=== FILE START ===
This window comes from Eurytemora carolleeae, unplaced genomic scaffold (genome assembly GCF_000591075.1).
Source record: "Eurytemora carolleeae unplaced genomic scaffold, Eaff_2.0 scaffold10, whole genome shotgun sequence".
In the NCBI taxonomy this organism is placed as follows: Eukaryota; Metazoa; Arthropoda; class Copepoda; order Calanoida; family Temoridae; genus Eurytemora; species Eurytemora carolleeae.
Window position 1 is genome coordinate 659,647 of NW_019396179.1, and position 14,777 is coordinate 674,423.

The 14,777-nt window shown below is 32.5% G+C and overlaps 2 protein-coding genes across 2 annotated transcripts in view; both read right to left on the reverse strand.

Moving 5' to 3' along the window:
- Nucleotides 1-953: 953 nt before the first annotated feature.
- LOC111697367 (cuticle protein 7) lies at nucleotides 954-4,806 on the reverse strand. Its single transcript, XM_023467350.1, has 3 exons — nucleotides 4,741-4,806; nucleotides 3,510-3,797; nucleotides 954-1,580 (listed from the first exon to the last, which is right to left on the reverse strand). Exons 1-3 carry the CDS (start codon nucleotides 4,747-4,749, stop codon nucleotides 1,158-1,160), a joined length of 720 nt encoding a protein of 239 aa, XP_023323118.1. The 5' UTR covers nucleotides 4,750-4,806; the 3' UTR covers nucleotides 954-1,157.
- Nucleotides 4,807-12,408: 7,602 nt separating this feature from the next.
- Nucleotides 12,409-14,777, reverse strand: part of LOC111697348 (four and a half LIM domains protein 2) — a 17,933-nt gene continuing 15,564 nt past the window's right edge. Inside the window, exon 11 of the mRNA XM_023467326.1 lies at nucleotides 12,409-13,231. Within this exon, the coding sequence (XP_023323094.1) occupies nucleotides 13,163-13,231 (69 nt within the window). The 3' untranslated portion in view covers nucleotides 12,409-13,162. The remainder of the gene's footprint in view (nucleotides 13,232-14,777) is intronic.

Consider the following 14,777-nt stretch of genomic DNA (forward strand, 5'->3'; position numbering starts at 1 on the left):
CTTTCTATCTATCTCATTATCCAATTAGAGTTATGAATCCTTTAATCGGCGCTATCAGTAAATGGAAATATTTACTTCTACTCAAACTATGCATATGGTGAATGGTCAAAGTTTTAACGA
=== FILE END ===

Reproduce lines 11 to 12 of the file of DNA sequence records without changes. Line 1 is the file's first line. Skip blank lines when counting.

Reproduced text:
Consider the following 14,777-nt stretch of genomic DNA (forward strand, 5'->3'; position numbering starts at 1 on the left):
CTTTCTATCTATCTCATTATCCAATTAGAGTTATGAATCCTTTAATCGGCGCTATCAGTAAATGGAAATATTTACTTCTACTCAAACTATGCATATGGTGAATGGTCAAAGTTTTAACGA